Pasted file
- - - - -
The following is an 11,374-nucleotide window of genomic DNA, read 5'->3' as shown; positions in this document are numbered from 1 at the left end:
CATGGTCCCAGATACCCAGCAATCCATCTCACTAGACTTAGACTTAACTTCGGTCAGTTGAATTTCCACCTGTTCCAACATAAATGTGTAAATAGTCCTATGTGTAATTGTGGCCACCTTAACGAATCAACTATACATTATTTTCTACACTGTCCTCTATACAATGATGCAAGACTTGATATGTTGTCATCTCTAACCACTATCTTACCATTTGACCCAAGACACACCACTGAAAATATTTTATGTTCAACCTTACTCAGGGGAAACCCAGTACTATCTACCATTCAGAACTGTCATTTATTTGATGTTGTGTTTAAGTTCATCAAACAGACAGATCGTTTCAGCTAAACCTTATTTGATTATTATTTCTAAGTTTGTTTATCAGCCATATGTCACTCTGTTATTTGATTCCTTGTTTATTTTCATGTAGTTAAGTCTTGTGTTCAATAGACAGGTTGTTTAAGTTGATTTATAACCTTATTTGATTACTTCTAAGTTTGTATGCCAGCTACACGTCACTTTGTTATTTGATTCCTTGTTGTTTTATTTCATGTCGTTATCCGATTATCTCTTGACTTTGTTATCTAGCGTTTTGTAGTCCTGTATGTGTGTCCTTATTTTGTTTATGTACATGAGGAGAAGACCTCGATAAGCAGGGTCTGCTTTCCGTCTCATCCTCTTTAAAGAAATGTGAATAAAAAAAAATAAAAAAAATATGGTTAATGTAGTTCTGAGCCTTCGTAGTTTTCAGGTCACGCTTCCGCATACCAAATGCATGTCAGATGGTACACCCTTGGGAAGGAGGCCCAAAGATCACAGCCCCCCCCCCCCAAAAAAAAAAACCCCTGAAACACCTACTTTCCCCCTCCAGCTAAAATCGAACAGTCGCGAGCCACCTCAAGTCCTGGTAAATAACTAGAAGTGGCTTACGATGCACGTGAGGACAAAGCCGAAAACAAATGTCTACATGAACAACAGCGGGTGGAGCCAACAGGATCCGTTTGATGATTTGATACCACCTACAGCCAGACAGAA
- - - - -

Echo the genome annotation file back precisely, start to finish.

The following is an 11,374-nucleotide window of genomic DNA, read 5'->3' as shown; positions in this document are numbered from 1 at the left end:
CATGGTCCCAGATACCCAGCAATCCATCTCACTAGACTTAGACTTAACTTCGGTCAGTTGAATTTCCACCTGTTCCAACATAAATGTGTAAATAGTCCTATGTGTAATTGTGGCCACCTTAACGAATCAACTATACATTATTTTCTACACTGTCCTCTATACAATGATGCAAGACTTGATATGTTGTCATCTCTAACCACTATCTTACCATTTGACCCAAGACACACCACTGAAAATATTTTATGTTCAACCTTACTCAGGGGAAACCCAGTACTATCTACCATTCAGAACTGTCATTTATTTGATGTTGTGTTTAAGTTCATCAAACAGACAGATCGTTTCAGCTAAACCTTATTTGATTATTATTTCTAAGTTTGTTTATCAGCCATATGTCACTCTGTTATTTGATTCCTTGTTTATTTTCATGTAGTTAAGTCTTGTGTTCAATAGACAGGTTGTTTAAGTTGATTTATAACCTTATTTGATTACTTCTAAGTTTGTATGCCAGCTACACGTCACTTTGTTATTTGATTCCTTGTTGTTTTATTTCATGTCGTTATCCGATTATCTCTTGACTTTGTTATCTAGCGTTTTGTAGTCCTGTATGTGTGTCCTTATTTTGTTTATGTACATGAGGAGAAGACCTCGATAAGCAGGGTCTGCTTTCCGTCTCATCCTCTTTAAAGAAATGTGAATAAAAAAAAATAAAAAAAATATGGTTAATGTAGTTCTGAGCCTTCGTAGTTTTCAGGTCACGCTTCCGCATACCAAATGCATGTCAGATGGTACACCCTTGGGAAGGAGGCCCAAAGATCACAGCCCCCCCCCCCCAAAAAAAAAAACCCCTGAAACACCTACTTTCCCCCTCCAGCTAAAATCGAACAGTCGCGAGCCACCTCAAGTCCTGGTAAATAACTAGAAGTGGCTTACGATGCACGTGAGGACAAAGCCGAAAACAAATGTCTACATGAACAACAGCGGGTGGAGCCAACAGGATCCGTTTGATGATTTGATACCACCTACAGCCAGACAGAA